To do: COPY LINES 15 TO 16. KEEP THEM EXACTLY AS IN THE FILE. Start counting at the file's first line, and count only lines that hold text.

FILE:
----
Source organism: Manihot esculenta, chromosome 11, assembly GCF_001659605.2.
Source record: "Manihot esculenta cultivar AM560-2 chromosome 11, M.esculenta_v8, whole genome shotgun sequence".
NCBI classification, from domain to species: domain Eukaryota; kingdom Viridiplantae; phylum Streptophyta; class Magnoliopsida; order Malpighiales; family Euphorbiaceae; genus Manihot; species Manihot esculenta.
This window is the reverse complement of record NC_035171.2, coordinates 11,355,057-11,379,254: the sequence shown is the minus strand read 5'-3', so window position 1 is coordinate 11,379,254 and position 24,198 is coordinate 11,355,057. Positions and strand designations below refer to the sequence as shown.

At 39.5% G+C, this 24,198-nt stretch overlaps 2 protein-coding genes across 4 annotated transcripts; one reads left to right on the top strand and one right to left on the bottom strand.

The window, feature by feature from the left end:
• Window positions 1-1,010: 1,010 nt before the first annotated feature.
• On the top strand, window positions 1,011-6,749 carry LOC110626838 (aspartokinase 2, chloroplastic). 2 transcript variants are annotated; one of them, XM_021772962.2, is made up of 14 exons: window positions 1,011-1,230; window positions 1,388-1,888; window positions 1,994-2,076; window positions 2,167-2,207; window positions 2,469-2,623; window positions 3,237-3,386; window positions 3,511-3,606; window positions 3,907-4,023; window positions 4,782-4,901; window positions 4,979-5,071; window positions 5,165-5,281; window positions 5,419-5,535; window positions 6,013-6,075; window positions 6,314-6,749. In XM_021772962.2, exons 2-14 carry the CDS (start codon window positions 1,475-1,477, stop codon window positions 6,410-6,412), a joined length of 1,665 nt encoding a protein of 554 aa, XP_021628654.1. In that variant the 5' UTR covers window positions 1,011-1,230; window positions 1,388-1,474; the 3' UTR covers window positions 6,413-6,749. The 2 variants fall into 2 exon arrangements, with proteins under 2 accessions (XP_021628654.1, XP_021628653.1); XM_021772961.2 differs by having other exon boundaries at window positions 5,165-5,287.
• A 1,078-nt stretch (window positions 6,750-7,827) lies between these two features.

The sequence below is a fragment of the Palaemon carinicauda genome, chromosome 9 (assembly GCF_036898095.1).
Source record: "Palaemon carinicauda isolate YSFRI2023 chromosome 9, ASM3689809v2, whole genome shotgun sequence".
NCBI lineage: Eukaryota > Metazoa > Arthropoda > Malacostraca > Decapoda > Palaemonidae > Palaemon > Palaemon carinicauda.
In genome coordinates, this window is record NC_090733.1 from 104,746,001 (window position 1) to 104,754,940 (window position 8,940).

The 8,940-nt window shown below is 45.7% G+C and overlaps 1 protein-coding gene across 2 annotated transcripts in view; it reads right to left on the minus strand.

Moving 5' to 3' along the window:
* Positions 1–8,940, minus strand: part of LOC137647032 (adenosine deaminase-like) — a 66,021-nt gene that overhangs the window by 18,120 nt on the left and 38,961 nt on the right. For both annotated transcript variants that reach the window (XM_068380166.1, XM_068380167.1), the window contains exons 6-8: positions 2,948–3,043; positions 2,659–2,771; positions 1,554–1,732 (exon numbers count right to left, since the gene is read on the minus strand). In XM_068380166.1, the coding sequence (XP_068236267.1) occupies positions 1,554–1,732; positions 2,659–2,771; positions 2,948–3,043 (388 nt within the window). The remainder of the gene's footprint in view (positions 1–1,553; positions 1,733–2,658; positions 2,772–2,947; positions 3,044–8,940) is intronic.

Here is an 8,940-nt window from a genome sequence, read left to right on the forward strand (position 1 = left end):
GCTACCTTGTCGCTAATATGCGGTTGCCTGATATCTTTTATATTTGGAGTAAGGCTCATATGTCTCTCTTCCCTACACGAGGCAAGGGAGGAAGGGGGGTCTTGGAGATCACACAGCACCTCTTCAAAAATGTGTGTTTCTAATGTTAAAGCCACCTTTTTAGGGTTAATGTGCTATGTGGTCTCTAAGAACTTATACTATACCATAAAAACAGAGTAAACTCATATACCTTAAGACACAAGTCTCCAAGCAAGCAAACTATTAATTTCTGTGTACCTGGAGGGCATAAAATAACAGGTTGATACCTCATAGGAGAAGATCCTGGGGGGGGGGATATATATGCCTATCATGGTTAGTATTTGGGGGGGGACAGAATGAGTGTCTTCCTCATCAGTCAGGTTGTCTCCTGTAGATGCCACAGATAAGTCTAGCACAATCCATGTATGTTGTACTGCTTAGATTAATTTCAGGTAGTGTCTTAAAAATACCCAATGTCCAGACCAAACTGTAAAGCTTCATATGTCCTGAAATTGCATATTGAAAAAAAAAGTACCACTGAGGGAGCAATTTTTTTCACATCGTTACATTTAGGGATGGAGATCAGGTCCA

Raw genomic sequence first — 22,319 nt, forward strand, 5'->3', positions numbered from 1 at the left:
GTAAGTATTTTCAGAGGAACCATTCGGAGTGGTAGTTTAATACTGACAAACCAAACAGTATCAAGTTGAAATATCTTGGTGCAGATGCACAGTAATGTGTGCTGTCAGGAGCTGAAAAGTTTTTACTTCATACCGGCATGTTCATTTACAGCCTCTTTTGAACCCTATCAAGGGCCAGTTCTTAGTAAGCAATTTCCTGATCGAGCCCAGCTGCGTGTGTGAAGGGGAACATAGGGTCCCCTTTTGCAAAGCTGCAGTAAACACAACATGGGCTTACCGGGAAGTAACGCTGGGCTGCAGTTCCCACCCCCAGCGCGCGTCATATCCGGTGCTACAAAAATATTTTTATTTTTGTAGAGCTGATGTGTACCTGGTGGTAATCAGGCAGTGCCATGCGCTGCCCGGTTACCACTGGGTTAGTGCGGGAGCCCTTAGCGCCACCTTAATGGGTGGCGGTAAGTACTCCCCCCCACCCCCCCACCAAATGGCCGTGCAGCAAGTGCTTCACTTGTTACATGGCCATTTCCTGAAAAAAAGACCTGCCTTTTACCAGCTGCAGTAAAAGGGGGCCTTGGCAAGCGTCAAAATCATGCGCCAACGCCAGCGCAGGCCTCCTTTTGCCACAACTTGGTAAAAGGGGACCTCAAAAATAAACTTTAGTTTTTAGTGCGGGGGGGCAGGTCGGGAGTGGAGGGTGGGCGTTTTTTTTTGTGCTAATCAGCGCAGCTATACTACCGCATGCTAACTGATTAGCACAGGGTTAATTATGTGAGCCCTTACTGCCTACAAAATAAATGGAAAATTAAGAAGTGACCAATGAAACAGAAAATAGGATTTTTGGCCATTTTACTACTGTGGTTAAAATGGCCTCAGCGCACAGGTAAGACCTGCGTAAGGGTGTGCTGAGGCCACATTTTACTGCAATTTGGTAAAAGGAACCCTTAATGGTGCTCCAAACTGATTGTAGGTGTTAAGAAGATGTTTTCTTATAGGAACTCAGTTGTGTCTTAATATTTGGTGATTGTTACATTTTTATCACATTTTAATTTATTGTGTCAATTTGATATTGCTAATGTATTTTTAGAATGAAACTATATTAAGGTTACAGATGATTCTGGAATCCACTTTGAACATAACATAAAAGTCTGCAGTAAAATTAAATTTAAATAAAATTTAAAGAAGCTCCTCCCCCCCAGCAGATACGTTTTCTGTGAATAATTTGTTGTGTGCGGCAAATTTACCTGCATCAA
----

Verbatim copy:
Moving 5' to 3' along the window:
* Positions 1–8,940, minus strand: part of LOC137647032 (adenosine deaminase-like) — a 66,021-nt gene that overhangs the window by 18,120 nt on the left and 38,961 nt on the right. For both annotated transcript variants that reach the window (XM_068380166.1, XM_068380167.1), the window contains exons 6-8: positions 2,948–3,043; positions 2,659–2,771; positions 1,554–1,732 (exon numbers count right to left, since the gene is read on the minus strand). In XM_068380166.1, the coding sequence (XP_068236267.1) occupies positions 1,554–1,732; positions 2,659–2,771; positions 2,948–3,043 (388 nt within the window). The remainder of the gene's footprint in view (positions 1–1,553; positions 1,733–2,658; positions 2,772–2,947; positions 3,044–8,940) is intronic.